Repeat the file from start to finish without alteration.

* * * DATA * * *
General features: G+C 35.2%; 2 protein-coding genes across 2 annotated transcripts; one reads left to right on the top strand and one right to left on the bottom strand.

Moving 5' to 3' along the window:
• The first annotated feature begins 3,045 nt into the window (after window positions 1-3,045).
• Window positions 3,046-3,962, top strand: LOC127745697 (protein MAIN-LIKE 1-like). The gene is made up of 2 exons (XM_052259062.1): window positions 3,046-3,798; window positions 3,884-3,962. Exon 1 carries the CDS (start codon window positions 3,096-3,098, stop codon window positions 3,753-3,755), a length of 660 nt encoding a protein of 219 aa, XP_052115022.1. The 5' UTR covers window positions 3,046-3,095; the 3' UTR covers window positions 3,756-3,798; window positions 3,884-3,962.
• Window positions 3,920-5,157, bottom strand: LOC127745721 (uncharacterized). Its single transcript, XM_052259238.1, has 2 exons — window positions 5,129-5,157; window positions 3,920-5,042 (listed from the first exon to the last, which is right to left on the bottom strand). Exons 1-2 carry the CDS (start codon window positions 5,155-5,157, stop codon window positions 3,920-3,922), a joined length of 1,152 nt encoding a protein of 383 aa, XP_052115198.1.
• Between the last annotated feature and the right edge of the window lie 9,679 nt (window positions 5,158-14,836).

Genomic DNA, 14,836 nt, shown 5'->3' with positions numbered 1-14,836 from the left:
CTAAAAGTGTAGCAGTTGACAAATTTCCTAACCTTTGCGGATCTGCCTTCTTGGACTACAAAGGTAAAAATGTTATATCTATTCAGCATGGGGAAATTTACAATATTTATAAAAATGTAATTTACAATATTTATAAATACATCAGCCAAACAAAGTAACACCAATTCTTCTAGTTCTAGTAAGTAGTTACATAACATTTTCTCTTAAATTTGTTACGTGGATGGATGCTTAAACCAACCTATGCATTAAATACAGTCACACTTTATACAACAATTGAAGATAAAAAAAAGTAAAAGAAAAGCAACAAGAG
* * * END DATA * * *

General features: G+C 35.2%; 2 protein-coding genes across 2 annotated transcripts; one reads left to right on the top strand and one right to left on the bottom strand.

Moving 5' to 3' along the window:
• The first annotated feature begins 3,045 nt into the window (after window positions 1-3,045).
• Window positions 3,046-3,962, top strand: LOC127745697 (protein MAIN-LIKE 1-like). The gene is made up of 2 exons (XM_052259062.1): window positions 3,046-3,798; window positions 3,884-3,962. Exon 1 carries the CDS (start codon window positions 3,096-3,098, stop codon window positions 3,753-3,755), a length of 660 nt encoding a protein of 219 aa, XP_052115022.1. The 5' UTR covers window positions 3,046-3,095; the 3' UTR covers window positions 3,756-3,798; window positions 3,884-3,962.
• Window positions 3,920-5,157, bottom strand: LOC127745721 (uncharacterized). Its single transcript, XM_052259238.1, has 2 exons — window positions 5,129-5,157; window positions 3,920-5,042 (listed from the first exon to the last, which is right to left on the bottom strand). Exons 1-2 carry the CDS (start codon window positions 5,155-5,157, stop codon window positions 3,920-3,922), a joined length of 1,152 nt encoding a protein of 383 aa, XP_052115198.1.
• Between the last annotated feature and the right edge of the window lie 9,679 nt (window positions 5,158-14,836).

Genomic DNA, 14,836 nt, shown 5'->3' with positions numbered 1-14,836 from the left:
CTAAAAGTGTAGCAGTTGACAAATTTCCTAACCTTTGCGGATCTGCCTTCTTGGACTACAAAGGTAAAAATGTTATATCTATTCAGCATGGGGAAATTTACAATATTTATAAAAATGTAATTTACAATATTTATAAATACATCAGCCAAACAAAGTAACACCAATTCTTCTAGTTCTAGTAAGTAGTTACATAACATTTTCTCTTAAATTTGTTACGTGGATGGATGCTTAAACCAACCTATGCATTAAATACAGTCACACTTTATACAACAATTGAAGATAAAAAAAAGTAAAAGAAAAGCAACAAGAG